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Tuesday, January 30 • 3:20pm - 3:40pm
SYMPOSIA-12: Coordination of Wildlife Disease Response with Tribal Governments

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AUTHORS. Travis D. Bartnick*, Great Lakes Indian Fish & Wildlife Commission; Mike Schrage, Fond du Lac Resource Management


ABSTRACT. Native American populations comprise a significant minority component of several Midwestern states and tribal managed lands a significant component of the land area in several states as well. In addition, tribal members exercise treaty rights on millions of additional acres and across state lines in some cases. Issues of tribal sovereignty and treaty rights mean that measures enacted by state governments to respond to wildlife diseases do not necessarily apply to tribal members living in the same state. Coordination with tribal natural resource staff on wildlife health issues may be challenging as tribal staff are very limited or even nonexistent as compared to federal or state agencies. Furthermore, tribal governments may elect to respond differently to a disease threat. In many Midwestern states, an effective wildlife disease monitoring program or a response to an outbreak would be hampered or ineffective without cooperation from tribal governments and their natural resource staff. However, if an effort is made to develop them, good working relationships between tribal, state and federal natural resource personnel can be an effective way to share information and develop coordinated action on wildlife health issues.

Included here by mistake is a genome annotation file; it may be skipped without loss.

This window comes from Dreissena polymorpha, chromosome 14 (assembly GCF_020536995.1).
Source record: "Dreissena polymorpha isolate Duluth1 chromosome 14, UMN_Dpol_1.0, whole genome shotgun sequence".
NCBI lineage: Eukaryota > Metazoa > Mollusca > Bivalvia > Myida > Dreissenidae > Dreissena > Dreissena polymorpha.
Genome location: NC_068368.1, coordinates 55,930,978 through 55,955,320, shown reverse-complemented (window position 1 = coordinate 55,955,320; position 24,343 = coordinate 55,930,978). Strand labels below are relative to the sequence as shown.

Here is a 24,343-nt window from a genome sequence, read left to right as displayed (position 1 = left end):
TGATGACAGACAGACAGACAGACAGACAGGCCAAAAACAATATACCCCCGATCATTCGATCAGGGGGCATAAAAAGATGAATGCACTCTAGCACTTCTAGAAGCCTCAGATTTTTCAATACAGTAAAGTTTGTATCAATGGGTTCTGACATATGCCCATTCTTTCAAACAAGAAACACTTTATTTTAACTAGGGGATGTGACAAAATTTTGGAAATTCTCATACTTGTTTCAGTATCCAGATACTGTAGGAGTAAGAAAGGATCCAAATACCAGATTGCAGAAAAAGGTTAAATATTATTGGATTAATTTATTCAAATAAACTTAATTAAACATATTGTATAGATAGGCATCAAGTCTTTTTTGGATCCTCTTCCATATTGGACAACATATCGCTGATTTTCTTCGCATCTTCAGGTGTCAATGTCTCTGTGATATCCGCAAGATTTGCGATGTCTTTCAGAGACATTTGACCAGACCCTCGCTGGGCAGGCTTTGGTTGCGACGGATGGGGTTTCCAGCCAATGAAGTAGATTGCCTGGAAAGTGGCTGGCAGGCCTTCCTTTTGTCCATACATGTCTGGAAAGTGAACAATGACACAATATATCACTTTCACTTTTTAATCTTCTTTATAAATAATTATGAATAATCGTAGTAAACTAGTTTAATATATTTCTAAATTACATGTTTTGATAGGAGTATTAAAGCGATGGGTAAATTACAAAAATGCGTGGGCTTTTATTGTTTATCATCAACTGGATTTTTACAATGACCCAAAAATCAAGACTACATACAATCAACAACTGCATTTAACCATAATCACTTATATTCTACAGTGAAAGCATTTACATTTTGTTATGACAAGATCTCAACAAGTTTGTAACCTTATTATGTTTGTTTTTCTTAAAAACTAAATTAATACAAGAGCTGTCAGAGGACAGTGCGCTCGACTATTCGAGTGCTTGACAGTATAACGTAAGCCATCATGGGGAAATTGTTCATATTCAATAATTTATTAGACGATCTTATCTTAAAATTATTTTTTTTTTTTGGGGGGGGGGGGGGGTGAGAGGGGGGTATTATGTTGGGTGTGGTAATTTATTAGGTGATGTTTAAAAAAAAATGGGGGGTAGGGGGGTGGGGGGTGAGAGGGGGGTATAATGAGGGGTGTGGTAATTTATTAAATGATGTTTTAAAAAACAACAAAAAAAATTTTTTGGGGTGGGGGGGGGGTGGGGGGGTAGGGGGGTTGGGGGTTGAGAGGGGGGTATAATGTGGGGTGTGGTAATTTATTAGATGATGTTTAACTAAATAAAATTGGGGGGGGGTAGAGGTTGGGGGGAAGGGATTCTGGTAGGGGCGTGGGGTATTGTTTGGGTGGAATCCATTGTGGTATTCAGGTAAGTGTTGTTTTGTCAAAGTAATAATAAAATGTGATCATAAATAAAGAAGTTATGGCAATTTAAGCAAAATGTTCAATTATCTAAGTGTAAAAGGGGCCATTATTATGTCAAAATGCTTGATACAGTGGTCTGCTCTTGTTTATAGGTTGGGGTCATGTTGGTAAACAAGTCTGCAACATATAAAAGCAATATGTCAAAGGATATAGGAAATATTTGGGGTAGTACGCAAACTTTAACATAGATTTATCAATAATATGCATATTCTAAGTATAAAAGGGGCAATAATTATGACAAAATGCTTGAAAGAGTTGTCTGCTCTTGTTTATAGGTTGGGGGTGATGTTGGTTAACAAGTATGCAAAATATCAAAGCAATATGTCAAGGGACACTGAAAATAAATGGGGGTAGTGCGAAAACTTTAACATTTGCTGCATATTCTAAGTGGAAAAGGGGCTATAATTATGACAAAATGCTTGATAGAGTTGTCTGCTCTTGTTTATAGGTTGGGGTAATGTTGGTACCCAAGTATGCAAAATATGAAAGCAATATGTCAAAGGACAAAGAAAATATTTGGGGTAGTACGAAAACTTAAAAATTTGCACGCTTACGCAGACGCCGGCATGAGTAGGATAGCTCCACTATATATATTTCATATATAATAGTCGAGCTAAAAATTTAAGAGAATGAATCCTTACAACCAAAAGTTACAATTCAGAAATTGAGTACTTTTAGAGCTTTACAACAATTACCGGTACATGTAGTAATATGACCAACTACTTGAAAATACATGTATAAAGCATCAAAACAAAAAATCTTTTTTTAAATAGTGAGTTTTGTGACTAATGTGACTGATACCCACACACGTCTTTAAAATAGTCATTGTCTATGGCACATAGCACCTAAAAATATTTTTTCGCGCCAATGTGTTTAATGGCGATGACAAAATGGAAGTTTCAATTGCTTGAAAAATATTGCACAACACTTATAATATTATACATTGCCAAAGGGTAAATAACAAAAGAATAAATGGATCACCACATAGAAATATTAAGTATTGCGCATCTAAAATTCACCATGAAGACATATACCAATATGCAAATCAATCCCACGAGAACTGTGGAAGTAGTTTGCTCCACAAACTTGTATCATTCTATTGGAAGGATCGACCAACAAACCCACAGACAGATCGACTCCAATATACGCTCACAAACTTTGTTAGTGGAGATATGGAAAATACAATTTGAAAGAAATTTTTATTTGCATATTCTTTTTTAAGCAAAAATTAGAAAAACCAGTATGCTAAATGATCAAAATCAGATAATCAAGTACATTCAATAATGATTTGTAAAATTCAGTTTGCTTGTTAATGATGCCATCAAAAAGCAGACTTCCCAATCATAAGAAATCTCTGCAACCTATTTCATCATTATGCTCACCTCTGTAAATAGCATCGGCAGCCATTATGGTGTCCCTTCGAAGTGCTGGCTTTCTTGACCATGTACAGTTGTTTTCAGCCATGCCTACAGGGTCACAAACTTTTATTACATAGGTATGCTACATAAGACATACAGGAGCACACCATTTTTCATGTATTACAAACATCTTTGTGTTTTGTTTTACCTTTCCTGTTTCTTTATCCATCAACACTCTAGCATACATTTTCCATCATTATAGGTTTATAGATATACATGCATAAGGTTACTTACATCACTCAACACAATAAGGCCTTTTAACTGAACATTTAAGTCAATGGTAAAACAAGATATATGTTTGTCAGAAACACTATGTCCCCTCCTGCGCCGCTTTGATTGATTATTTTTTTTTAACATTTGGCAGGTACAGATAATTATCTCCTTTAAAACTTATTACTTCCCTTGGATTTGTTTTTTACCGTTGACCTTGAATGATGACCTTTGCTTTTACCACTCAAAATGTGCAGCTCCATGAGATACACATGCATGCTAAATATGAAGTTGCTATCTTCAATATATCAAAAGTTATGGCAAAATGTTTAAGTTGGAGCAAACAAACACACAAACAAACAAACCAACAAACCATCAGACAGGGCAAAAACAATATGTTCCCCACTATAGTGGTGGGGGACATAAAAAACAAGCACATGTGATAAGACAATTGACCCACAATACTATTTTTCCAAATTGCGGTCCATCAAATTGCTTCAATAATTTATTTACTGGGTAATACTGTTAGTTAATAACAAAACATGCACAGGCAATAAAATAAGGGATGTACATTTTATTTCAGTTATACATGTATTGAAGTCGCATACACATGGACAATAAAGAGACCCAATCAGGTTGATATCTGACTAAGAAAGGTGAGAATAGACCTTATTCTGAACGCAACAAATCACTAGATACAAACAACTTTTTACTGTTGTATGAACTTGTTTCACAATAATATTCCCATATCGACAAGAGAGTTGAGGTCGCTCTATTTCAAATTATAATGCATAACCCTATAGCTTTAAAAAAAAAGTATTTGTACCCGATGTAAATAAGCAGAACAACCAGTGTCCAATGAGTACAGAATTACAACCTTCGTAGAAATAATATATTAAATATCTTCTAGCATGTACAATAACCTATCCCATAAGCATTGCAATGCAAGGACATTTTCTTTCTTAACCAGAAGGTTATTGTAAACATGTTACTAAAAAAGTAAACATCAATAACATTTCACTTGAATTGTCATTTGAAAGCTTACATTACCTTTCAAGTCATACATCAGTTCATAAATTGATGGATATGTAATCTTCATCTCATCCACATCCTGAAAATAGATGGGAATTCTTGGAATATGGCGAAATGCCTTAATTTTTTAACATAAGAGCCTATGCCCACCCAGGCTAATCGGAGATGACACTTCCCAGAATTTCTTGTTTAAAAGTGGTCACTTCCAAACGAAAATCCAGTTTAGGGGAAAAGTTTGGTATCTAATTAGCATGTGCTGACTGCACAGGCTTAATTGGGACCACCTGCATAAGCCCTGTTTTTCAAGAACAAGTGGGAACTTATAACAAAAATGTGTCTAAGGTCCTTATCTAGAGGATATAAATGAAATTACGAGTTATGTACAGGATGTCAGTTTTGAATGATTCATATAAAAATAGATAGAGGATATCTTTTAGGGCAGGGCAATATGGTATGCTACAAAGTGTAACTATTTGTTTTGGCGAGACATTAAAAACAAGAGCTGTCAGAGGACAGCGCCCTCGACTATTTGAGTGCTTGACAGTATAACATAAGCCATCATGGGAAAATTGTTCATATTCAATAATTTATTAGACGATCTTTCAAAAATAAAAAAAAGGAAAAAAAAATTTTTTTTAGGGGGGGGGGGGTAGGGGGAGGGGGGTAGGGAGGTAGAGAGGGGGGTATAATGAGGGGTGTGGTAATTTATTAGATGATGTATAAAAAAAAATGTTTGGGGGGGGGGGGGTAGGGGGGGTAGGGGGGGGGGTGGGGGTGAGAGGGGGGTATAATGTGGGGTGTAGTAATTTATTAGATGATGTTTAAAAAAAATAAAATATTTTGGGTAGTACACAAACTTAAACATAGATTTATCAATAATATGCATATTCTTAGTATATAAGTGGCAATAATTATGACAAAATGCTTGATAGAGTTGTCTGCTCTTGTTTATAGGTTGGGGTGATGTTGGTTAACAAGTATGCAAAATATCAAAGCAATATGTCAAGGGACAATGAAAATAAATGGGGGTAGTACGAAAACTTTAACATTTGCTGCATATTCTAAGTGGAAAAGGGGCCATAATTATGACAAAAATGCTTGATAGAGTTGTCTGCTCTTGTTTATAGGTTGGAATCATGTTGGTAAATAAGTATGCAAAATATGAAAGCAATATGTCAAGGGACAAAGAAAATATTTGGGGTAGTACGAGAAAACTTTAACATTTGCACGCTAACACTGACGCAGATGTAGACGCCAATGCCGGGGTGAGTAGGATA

Tuesday January 30, 2018 3:20pm - 3:40pm CST
103A